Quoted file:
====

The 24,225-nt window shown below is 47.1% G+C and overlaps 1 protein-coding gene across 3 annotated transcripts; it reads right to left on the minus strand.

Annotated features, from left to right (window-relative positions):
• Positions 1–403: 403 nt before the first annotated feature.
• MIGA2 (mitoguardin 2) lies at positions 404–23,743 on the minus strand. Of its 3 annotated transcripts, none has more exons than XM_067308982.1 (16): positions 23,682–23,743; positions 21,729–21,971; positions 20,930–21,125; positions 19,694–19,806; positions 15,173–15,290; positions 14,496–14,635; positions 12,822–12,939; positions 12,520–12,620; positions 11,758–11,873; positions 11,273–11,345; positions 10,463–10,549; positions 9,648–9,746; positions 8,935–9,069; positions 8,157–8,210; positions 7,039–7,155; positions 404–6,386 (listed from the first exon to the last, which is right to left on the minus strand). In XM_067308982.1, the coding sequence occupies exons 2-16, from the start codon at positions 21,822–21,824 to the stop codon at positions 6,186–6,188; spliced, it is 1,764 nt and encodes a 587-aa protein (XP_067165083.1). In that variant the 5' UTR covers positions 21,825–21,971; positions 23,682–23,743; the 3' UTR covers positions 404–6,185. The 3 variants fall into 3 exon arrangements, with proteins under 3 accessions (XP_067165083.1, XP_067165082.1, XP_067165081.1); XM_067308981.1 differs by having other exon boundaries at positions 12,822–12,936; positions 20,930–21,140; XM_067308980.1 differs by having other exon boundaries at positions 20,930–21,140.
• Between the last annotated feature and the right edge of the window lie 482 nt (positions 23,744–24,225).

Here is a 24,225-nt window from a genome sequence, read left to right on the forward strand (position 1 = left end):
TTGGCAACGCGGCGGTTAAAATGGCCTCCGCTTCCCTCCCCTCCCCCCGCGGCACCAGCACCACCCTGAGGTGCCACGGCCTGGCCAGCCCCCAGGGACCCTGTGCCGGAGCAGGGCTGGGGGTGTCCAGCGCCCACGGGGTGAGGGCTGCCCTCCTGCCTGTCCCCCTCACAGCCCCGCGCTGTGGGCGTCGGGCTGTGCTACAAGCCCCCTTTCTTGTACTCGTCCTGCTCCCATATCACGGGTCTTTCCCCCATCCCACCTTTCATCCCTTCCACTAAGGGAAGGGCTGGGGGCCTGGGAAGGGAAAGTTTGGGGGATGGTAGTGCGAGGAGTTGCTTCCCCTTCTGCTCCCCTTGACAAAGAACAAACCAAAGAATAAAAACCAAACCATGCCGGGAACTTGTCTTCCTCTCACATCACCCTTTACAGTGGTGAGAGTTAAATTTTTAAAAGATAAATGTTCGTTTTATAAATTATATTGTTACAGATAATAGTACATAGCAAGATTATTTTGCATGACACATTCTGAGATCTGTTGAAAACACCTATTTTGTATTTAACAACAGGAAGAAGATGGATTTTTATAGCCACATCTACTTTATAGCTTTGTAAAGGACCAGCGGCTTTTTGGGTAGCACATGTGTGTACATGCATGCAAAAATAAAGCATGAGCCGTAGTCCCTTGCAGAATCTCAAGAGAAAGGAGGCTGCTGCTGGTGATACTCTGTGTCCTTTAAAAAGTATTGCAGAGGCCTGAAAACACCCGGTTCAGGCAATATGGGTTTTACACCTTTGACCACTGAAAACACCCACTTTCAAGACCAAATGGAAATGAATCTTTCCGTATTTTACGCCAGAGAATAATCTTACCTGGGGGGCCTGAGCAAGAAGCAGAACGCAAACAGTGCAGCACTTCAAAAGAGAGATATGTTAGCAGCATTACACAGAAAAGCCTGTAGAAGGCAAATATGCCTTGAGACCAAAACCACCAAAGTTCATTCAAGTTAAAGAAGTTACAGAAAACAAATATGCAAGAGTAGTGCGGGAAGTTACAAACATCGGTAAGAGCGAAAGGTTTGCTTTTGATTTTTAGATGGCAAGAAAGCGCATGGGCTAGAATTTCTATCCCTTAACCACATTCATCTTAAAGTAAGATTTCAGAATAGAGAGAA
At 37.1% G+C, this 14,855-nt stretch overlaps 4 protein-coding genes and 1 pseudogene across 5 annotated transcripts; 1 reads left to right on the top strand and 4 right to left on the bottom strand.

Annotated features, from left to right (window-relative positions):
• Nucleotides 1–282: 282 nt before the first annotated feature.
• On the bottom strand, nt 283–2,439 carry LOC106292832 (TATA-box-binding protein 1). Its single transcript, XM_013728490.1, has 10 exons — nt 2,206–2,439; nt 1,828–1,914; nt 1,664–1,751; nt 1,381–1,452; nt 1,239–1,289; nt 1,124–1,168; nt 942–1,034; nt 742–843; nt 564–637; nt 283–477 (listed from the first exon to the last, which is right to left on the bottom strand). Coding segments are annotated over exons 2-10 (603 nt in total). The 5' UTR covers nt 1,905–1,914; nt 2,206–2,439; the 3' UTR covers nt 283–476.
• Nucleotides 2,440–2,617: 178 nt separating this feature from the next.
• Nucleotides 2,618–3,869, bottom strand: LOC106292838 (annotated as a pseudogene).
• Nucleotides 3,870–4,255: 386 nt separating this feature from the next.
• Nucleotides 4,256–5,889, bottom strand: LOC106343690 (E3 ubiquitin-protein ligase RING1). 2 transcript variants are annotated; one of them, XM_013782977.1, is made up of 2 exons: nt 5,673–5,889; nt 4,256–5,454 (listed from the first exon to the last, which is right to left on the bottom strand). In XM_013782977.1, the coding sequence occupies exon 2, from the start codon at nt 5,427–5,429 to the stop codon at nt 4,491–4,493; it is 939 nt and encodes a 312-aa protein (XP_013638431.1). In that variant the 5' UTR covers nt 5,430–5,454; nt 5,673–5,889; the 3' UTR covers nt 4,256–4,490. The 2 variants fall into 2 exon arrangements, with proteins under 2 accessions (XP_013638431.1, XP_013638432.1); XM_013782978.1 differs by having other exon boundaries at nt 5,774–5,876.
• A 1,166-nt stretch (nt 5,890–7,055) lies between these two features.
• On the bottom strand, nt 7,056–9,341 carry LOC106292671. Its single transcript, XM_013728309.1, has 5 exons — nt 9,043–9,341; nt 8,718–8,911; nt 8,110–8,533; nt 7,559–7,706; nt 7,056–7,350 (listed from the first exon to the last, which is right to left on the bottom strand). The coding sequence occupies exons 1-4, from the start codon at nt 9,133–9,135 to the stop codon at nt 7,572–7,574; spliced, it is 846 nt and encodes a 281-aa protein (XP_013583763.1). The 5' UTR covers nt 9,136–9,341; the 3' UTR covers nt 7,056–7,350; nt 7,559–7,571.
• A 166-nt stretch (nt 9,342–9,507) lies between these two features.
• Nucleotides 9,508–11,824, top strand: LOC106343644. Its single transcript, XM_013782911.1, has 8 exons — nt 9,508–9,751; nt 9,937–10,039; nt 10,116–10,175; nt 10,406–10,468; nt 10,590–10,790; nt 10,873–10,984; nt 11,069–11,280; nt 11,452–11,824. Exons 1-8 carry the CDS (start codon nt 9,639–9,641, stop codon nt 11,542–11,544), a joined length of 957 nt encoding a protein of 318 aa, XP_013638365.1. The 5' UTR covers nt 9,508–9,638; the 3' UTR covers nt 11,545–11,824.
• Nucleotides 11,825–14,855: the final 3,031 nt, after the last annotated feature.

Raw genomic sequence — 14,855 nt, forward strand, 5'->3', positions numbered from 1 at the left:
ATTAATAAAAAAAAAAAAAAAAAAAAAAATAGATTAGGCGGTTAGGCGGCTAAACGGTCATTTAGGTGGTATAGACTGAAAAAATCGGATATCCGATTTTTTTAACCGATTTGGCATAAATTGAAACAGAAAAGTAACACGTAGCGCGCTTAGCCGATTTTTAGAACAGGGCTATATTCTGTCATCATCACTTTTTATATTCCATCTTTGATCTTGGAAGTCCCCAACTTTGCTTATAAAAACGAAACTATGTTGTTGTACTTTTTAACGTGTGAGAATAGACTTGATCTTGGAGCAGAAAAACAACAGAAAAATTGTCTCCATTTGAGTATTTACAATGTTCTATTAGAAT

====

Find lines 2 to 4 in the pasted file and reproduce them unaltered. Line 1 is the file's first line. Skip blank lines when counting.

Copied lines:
Annotated features, from left to right (window-relative positions):
• Positions 1–403: 403 nt before the first annotated feature.
• MIGA2 (mitoguardin 2) lies at positions 404–23,743 on the minus strand. Of its 3 annotated transcripts, none has more exons than XM_067308982.1 (16): positions 23,682–23,743; positions 21,729–21,971; positions 20,930–21,125; positions 19,694–19,806; positions 15,173–15,290; positions 14,496–14,635; positions 12,822–12,939; positions 12,520–12,620; positions 11,758–11,873; positions 11,273–11,345; positions 10,463–10,549; positions 9,648–9,746; positions 8,935–9,069; positions 8,157–8,210; positions 7,039–7,155; positions 404–6,386 (listed from the first exon to the last, which is right to left on the minus strand). In XM_067308982.1, the coding sequence occupies exons 2-16, from the start codon at positions 21,822–21,824 to the stop codon at positions 6,186–6,188; spliced, it is 1,764 nt and encodes a 587-aa protein (XP_067165083.1). In that variant the 5' UTR covers positions 21,825–21,971; positions 23,682–23,743; the 3' UTR covers positions 404–6,185. The 3 variants fall into 3 exon arrangements, with proteins under 3 accessions (XP_067165083.1, XP_067165082.1, XP_067165081.1); XM_067308981.1 differs by having other exon boundaries at positions 12,822–12,936; positions 20,930–21,140; XM_067308980.1 differs by having other exon boundaries at positions 20,930–21,140.